Fiat and Chrysler CEO Sergio Marchionne suggested Wednesday that Chrysler may delay its initial public offering depending on the cash needs of the U.S. automaker and the auto workers union trust fund.
Marchionne has previously hinted that an IPO could happen by the end of the year.
He said a decision on whether and when to take Chrysler public would depend on how much the automaker itself and the United Auto Workers health care trust, which pays health benefits for retirees and holds a 63.5 percent share in Chrysler, need liquidity.
"If those two needs are not there, then the IPO of Chrysler may or may not become relevant," Marchionne told reporters after a Fiat shareholders meeting.
But he added: "It is rational, maybe reasonable, to expect that there will be an IPO. It can't be done very quickly. We just filed with the SEC, we're still working our way through the comments. We have to get ready to be a public company again, and issuing securities takes time. We should do it properly."
Fiat SpA, which took over management of Chrysler LCC 21 months ago, increased its stake in the once-bankrupt automaker, Detroit's third largest, to 25 percent this year. Marchionne confirmed that it expects to raise it to 35 percent by the end of the year. At that point, it could go even further and raise its stake to majority 51-percent stake if Chrysler repays loans to the U.S. and Canadian governments. Marchionne is talking to banks about refinancing.
"Our goal remains to achieve a stake of more than 51 percent within the year," Marchionne said. At that point, Chrysler could launch an IPO.
Marchionne said Fiat had other options for further increasing its stake beyond 51 percent — including the possibility to acquire 8 percent of the U.S. Treasury's stake Chrysler, he said. The Canadian government owns another 2.3 percent.
Marchionne told shareholders earlier that the two automakers potentially could generate combined revenues of 100 billion euros ($141 billion) by 2014.
Marchionne expects Fiat's revenues alone to nearly double from 35.8 billion euros in 2010 to 64 billion euros, a target previously announced. That would leave the once-bankrupt Chrysler to contribute more than euro36 billion.
Fiat SpA, which got an initial 20 percent stake in return for small-car technology and management know-how, is in the process of relaunching Chrysler with a series of new model launches, including the Fiat-badged remake of the iconic 500 city car.
"I am very happy with the progress the American company is making," Marchionne said. "It has taken great strides in the last four months."
Chrysler has targeted sales of 2 million cars in 2011. Marchionne was sticking by the target despite delays in production, including of the 300.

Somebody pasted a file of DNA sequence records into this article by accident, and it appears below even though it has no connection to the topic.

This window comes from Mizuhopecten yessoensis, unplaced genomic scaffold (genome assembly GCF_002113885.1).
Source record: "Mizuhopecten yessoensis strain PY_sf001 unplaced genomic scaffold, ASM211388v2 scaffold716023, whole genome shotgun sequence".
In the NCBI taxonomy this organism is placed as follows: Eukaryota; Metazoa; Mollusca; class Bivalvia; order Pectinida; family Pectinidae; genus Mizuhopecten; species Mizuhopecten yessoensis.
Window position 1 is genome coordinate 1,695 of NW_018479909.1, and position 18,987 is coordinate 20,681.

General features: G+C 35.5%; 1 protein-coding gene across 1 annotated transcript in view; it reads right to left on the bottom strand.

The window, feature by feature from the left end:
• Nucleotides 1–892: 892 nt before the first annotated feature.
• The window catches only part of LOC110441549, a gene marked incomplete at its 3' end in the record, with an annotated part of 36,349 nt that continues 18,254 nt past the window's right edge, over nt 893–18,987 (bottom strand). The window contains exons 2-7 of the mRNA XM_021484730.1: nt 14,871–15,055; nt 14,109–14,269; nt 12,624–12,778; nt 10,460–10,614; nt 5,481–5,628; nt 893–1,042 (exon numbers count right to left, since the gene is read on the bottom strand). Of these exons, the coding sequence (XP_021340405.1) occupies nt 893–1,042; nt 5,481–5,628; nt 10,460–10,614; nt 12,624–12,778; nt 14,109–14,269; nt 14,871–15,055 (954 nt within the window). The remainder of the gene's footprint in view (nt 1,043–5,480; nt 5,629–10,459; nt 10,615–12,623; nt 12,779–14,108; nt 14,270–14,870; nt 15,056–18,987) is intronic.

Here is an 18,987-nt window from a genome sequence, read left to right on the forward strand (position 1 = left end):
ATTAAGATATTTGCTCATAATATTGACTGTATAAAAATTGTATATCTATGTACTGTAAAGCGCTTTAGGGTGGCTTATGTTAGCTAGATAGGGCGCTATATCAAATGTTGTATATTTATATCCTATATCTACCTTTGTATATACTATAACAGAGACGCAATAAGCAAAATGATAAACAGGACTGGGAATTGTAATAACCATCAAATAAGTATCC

"We won't see a benefit until Q2. I am happy with that. I think the important thing is to continue to make money and generate cash."
Chrysler was forced into bankruptcy when auto sales tanked during the 2008 financial crisis, and still has not returned to profits. The United States' third automaker, however, has dramatically narrowed losses in 2010, and forecasts net income of $200 million to $500 million for 2011.
Marchionne told shareholders he expects to recoup market share in Europe with new model launches in the second half of the year — including Chrysler models that will be sold under the Lancia brand.
The carmaker sold 2.08 million cars and light commercial vehicles last year, down 3.2 percent, largely attributed to declining sales in Italy and Germany after the expiration of cash-for-clunker scrapping incentives.
The European car market is expected to be tough again in 2011, influenced by forecast declines in France and Italy, he said.
"Nevertheless, we project our market share will increase as a result of the new model releases programmed for the second half," Marchionne said.
He spoke at the last shareholders meeting of the combined Fiat Group, including both Fiat's automobile and industrial businesses. Fiat this year split off its farm equipment and truck business from automobiles to allow the businesses with different scales and cycles to follow their own logic, and perhaps make new industrial alliances.
Separating the Fiat car business from industrial also would make a potential merger with Chrysler easier to achieve. Analysts expect the companies to merge eventually, although Marchionne has said that would not change day-to-day operations.
The prospect of a merger has raised political concerns in Italy that Fiat, the nation's largest industrial concern and employer, would move its legal headquarters to the United States.
Marchionne repeated again that no decisions have been made. Fiat has previously said that Turin has a secure role as the center of Fiat and Chrysler's European operations.
"In any case, it wouldn't change anything for the workers," said Chairman John Elkann, whose family is the largest stakeholder in the company long run by his grandfather Gianni Agnelli.
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